I have never been and probably will never be a member of an organized sports team, although I sometimes lament not having joined track or cross country in high school.
But, I do have an old football injury.
My friends and I used to play two-hand touch on our high school’s tennis courts during our lunch period. Most of the games were uneventful and not very noteworthy; they were just a good way to pass the time with friends before classes resumed for the afternoon. But on one fateful afternoon glory came within my grasp and I seized it with all my might.
The buzzer indicating we had 3 minutes to get to our next class had rung, the score was tied, and we had just enough time for one more play. It started to rain, there was a thunderclap, and somewhere in the distance, someone was blaring the “Chariots of Fire” theme song loud enough for us to hear. After the snap, I made a quick juke at the line and put some distance between my friend Tony and myself. Carl, the quarterback, launched a high flyer into the end zone. Things went into slow motion as I leapt for the game-winning touchdown. I caught the ball and as I landed I heard a loud pop from my left ankle and immediately found myself on the ground in pain, but having maintained possession. That day I held my head high as I left our netted gridiron: limping and dirty, but victorious.
My next class was gym and by the time our swimming session was done that day my ankle had swollen to the size of a grapefruit. One of the advantages of having a father who is a medical doctor is that I never went to the Emergency Room or even Urgent Care as a child. Growing up I received diagnoses, prescriptions, flu shots, and even stitches from my dad. So, when he got home from work that day and I showed him my ankle his response was, “Yep, that’s sprained, lets get you a boot”. Due to a show choir trip to Branson, MO the next week and the youthful stupidity that’s inherent with being a freshman in high school, I didn’t wear the boot as long as I should have and my ankle didn’t heal properly. To this day, my left foot has a tendency to splay out when I run and bike, which causes me back, hip, and shoulder issues. Also when it’s humid out my ankle has a dull ache that I would rate at about a 2 or 3 on the pain scale. Luckily, I’ve learned how to minimize the discomfort and negative effects this injury through yoga and stretching and it doesn’t deter me from pursuing greatness in the endurance sports that I love.
I recently experienced the emotional equivalent of my old football injury. Facebook brought pictures of my friends at the wedding of a woman I had wanted to date (and hopefully marry) during my college years. Her and I had the same friend group and my heart revolved around the idea of a relationship with her. She wasn’t interested, at all. Instead of giving up the hope of a romantic relationship and moving on I settled for an unhealthy friendship. There were a lot of phone calls and hang out sessions, we shared a lot of coffee, beer, music, and meals, we went to weddings together, and there was a lot of emotional intimacy. When she moved to Minnesota we would call each other and try to start episodes of Grey’s Anatomy at the same time so we could talk about what was happening with each other as the episode unfolded. I was convinced that I was in love with her and that WE were meant to be but, as I’ve said she felt nothing for me romantically. Things finally came to a head about 4 years ago when I decided that her and I either needed to start dating or stop being friends. So, I skipped out on a watching a Packers game at my friend’s house (a sacrilegious act here in Wisconsin), put on a 3-piece suit, bought flowers, and headed to North Minneapolis where she lived at the time. There was a tear-filled meal at a nearby hipster-friendly restaurant (organic, farm fresh, and fair trade with vegan options). Although she didn’t touch her food she paid for everything and I’ve since referred to that meal as the “pre-execution dinner”. Now, to be fair, my account of what happened over the years may be as embellished as my memory of injuring my ankle, but these are the tapes I’ve replayed in my mind.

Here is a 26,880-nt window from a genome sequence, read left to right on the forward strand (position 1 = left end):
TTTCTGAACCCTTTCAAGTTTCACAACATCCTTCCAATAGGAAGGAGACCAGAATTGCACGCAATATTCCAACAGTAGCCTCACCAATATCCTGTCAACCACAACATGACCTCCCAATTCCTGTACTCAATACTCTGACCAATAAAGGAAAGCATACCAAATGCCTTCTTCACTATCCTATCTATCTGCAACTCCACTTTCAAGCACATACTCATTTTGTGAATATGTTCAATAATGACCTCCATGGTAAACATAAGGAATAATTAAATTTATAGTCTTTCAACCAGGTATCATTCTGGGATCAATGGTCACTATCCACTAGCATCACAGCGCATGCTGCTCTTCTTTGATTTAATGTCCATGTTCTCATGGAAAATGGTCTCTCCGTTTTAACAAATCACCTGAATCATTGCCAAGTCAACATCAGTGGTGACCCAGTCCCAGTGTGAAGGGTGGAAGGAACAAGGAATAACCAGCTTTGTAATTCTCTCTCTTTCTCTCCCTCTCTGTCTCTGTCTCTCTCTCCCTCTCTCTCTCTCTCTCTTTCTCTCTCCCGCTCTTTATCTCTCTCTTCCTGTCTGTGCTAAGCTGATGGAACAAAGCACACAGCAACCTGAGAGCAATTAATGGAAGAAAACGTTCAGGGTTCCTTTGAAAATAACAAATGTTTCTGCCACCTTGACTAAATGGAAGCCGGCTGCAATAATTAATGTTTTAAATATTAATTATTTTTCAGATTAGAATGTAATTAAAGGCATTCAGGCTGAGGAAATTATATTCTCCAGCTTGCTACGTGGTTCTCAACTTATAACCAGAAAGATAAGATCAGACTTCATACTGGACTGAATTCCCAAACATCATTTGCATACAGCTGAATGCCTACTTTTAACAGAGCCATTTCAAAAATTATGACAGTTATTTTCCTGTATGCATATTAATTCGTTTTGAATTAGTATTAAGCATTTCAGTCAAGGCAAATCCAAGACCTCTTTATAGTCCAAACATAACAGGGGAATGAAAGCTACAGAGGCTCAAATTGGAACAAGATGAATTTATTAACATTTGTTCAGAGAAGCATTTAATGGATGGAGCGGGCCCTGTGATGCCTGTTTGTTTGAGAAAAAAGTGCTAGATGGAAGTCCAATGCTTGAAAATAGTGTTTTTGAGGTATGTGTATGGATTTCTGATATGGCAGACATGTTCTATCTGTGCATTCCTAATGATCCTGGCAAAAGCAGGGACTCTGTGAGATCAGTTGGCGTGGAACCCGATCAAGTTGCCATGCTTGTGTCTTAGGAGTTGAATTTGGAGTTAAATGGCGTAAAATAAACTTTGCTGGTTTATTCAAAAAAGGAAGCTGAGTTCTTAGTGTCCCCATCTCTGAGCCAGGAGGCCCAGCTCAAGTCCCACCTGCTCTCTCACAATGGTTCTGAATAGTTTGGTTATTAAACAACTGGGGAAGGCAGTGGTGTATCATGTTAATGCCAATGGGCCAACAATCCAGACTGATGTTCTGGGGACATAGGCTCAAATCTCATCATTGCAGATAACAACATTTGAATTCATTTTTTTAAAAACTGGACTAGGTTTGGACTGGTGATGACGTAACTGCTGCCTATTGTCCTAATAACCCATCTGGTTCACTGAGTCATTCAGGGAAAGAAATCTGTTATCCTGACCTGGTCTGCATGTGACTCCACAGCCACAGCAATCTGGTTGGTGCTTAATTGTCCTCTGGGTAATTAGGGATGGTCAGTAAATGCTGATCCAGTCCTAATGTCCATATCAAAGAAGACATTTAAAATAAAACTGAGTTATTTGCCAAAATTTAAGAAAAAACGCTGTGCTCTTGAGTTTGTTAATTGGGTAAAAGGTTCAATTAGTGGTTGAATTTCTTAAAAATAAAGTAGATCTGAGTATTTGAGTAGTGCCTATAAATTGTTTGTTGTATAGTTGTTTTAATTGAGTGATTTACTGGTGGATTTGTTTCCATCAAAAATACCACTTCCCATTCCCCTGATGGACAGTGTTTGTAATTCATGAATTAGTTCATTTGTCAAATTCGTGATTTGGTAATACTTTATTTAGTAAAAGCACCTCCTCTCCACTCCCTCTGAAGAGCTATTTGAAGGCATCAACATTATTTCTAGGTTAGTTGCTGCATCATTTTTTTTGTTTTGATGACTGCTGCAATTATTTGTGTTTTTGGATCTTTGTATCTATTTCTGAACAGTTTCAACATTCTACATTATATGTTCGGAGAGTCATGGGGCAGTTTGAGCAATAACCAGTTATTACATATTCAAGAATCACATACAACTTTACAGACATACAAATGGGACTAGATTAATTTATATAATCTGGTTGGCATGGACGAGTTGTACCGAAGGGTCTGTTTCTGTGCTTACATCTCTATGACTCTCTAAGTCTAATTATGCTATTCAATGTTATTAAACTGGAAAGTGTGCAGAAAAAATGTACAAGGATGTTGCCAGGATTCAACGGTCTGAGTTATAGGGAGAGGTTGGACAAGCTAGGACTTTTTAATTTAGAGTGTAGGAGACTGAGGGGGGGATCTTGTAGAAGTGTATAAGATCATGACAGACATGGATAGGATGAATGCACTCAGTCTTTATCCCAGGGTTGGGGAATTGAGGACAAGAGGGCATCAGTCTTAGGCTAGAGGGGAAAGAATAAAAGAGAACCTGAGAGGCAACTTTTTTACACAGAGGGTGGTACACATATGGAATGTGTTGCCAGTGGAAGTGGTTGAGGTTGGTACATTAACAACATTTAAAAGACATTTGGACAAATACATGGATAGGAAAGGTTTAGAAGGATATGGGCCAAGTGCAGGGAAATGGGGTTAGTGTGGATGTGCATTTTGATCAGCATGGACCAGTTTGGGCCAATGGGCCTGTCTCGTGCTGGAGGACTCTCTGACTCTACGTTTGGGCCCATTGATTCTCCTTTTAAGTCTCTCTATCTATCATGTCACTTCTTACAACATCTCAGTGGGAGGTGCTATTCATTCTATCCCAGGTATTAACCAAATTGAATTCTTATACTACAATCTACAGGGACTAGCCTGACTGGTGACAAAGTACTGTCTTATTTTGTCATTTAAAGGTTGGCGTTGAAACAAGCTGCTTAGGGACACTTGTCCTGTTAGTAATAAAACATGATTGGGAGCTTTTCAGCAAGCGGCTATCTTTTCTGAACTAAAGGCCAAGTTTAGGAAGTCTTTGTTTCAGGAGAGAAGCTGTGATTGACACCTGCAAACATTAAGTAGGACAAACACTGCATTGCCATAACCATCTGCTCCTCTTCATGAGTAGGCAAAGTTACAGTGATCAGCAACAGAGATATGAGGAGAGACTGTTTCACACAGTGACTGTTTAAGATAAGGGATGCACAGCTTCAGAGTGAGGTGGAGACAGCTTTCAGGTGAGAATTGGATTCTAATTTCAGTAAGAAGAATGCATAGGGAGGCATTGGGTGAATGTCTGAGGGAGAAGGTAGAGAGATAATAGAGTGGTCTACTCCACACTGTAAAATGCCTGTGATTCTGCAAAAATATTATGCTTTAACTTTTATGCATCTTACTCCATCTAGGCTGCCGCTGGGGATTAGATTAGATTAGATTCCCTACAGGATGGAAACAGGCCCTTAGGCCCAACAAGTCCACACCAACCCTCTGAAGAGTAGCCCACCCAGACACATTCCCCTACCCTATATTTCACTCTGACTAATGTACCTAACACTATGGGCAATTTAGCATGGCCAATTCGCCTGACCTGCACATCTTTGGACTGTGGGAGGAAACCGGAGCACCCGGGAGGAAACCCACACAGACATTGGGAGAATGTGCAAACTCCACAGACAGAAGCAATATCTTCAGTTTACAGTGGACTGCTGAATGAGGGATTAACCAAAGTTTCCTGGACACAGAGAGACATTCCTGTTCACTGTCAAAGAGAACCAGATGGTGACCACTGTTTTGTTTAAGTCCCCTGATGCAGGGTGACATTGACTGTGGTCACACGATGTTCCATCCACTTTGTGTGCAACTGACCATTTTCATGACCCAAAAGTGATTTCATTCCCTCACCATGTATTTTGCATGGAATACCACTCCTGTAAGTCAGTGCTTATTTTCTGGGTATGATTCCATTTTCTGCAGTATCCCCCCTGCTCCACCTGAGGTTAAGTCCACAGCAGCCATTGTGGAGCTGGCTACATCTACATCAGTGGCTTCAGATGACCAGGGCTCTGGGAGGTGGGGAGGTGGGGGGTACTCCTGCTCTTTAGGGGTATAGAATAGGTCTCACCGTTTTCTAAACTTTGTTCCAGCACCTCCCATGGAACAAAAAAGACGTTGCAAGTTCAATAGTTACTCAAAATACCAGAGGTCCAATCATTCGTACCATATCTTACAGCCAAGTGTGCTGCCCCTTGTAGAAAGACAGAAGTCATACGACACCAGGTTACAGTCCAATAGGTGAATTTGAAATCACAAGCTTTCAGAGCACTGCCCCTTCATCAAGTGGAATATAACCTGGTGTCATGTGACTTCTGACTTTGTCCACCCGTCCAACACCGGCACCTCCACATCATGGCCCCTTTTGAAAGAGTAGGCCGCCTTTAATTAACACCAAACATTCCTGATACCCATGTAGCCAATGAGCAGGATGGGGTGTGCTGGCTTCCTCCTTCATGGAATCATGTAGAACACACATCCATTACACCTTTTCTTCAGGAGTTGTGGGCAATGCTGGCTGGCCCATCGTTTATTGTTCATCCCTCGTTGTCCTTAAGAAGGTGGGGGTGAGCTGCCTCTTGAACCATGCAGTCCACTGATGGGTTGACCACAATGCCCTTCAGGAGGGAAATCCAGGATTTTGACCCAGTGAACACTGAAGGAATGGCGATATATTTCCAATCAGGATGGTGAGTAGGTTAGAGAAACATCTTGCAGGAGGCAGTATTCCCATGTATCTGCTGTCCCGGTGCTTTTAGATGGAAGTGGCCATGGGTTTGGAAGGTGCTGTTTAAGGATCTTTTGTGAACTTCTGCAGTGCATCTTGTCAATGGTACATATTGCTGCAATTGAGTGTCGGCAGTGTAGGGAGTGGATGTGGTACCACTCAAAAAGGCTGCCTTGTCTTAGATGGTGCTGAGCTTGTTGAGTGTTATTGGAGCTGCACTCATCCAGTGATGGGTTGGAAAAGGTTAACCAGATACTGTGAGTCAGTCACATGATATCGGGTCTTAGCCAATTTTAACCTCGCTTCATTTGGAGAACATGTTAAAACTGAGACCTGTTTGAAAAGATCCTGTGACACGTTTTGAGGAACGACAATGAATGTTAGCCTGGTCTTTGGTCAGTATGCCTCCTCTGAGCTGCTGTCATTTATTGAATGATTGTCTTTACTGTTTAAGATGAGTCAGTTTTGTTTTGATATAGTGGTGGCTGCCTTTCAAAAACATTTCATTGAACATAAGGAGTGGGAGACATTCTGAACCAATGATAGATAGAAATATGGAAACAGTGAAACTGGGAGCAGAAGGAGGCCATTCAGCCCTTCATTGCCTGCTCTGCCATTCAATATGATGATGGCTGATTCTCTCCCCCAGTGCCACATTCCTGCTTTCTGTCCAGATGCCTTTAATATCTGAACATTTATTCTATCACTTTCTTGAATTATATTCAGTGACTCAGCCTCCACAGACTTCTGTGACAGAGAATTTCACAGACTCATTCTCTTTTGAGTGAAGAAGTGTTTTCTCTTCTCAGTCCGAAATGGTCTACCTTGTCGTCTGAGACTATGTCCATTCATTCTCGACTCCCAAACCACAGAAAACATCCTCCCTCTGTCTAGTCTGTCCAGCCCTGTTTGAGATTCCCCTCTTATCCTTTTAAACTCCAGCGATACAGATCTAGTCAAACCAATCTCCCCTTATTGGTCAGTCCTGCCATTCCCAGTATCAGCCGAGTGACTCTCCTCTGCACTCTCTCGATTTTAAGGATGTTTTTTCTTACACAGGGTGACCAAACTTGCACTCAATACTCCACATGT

In the four years since that last supper I have maybe seen her twice and as an act of emotional health for myself I unfriended her on Facebook. I really didn’t give her much thought until this last Saturday when my friends started posting pictures from her wedding. A not-so-dull heartache overtook me, maybe a 4 or 5 of emotional pain. I was caught of guard by the pain, but not surprised. After all, I had spent years envisioning myself dancing with her in a long, flowing white dress (I am a hopeless romantic). Like humidity exposes my unhealed ankle, those pictures brought my attention to unresolved heartache within me and cause me to ask if there were more parallels between my physical and emotional ailments.
What could I have done to let this wound heal properly?
How is it affecting me to this day?
Are there things I can do now to diminish or eliminate the negative effects of this wound on my life today?
Is there hope of complete healing?
Is there an underlying issue, a wound even deeper than this one?
I don’t have satisfactory answers to any of these questions at the moment. But, in the days since I realized that I’ve been carrying this wound around I’ve determined that if I can still bike 100+ miles in a day and run a half-marathons with a jacked-up ankle this heart wound certainly isn’t fatal and it doesn’t need to have any effect on my pursuit of a great romance now.